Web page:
Luckin Coffee Goes Bankrupt With Chapter 15 Filing

Delisted from American stock exchanges during the summer of 2020 and racked with corruption scandals involving its succession of CEOs, Chinese coffee company Luckin Coffee (OTC:LKNC.Y) made the headlines yet again today, this time by filing for Chapter 15 bankruptcy. The Associated Press reports the company will keep its physical locations open during the bankruptcy process as it seeks to restructure itself into a viable business.

Luckin filed for Chapter 15 bankruptcy because this is the type available for foreign companies operating in the United States. A little more than a month ago, the company agreed to pay a $180 million fine after the U.S. Securities and Exchange Commission (SEC) accused it of allegedly adding $300 million in nonexistent sales to its balance sheet in 2019 and into early 2020. The company, also fined by the Chinese government, agreed to pay the SEC fine without admitting to the charges. 

A spilled cup of coffee soaking into a carpet.

Image source: Getty Images.

Luckin’s revenue appears to be growing steadily year over year, with revenue soaring 18.1%, 49.9%, and 35.8% in the quarters ending in March, June, and September 2020, respectively. This amount is far below the 300% to 500% growth the company reported before the SEC accusations but seemingly proves the company’s mix of self-run locations and franchises can turn a genuine profit.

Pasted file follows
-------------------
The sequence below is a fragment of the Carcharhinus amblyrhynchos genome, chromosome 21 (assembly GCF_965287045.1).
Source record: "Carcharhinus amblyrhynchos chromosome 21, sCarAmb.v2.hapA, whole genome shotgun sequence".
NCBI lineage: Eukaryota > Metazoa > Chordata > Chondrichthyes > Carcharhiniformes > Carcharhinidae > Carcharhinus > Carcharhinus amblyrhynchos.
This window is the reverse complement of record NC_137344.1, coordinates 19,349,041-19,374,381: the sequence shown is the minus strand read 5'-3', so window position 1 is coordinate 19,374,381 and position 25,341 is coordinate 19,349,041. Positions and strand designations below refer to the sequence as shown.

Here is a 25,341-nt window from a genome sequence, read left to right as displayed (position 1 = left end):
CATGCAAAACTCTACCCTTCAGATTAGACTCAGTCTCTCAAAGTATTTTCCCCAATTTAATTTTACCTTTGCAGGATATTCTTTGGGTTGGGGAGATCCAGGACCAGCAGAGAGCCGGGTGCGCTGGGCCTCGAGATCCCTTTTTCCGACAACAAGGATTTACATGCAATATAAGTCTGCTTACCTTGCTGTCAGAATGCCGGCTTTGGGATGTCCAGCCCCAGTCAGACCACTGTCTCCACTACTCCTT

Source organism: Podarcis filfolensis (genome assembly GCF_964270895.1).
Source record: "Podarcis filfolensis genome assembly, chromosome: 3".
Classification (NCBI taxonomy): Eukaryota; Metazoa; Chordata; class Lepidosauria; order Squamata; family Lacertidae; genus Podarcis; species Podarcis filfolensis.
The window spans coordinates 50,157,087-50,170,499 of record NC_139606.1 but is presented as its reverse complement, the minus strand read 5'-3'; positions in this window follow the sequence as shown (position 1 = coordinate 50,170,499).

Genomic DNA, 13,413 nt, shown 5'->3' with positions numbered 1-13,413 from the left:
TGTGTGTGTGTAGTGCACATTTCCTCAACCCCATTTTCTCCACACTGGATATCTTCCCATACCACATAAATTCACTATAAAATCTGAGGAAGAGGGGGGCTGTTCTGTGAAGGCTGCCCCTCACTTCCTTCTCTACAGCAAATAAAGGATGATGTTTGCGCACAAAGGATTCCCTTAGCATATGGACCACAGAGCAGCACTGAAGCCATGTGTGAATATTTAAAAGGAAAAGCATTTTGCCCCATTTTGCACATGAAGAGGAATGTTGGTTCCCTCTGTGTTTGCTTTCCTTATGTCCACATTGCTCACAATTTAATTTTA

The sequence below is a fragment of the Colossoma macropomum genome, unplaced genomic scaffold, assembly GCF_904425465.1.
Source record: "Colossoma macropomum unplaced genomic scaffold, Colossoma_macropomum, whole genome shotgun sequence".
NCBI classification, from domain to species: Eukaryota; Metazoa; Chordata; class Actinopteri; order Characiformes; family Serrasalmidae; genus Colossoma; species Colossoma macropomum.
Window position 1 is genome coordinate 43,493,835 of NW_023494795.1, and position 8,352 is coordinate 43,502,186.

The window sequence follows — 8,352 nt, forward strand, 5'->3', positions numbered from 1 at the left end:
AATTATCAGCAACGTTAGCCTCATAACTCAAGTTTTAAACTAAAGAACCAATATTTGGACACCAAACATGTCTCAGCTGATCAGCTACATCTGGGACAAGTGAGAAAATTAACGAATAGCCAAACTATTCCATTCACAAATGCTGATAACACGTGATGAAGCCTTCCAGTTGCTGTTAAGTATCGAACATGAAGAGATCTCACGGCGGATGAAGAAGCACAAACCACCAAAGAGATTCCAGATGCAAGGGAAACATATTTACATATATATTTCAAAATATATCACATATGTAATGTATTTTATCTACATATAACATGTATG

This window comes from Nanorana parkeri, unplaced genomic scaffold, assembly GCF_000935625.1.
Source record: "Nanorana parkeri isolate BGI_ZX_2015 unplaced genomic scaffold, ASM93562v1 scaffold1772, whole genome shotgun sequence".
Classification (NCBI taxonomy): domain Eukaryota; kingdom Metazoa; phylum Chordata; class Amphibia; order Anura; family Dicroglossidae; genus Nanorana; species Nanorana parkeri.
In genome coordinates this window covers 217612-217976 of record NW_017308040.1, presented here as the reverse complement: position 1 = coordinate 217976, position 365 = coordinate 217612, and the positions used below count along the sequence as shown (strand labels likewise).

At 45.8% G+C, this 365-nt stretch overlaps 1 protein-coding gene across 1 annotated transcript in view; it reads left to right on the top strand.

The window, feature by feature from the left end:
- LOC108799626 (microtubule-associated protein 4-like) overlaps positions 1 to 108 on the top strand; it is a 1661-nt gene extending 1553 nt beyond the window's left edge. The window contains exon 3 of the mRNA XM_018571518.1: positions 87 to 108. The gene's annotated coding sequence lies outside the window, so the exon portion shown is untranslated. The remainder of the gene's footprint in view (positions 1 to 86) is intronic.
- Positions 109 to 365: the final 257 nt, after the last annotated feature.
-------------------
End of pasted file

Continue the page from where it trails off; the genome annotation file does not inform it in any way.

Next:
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Meanwhile, as Luckin’s shares tumble over 46% since market open, rival coffee chain Starbucks (NASDAQ:SBUX) is trading up approximately 3.5% today. News of Luckin’s continued troubles may be feeding Starbucks’ gains, but the latter also received a thumbs-up from Gordon Haskett today. The analysis firm upgraded its rating to buy and its price target from $100 to $120, and said Starbucks should gain considerably from “increasingly aggressive pursuit of competitive advantages across digital, delivery, convenience, customer loyalty and labor force stability.”

This article represents the opinion of the writer, who may disagree with the “official” recommendation position of a Motley Fool premium advisory service. We’re motley! Questioning an investing thesis — even one of our own — helps us all think critically about investing and make decisions that help us become smarter, happier, and richer.

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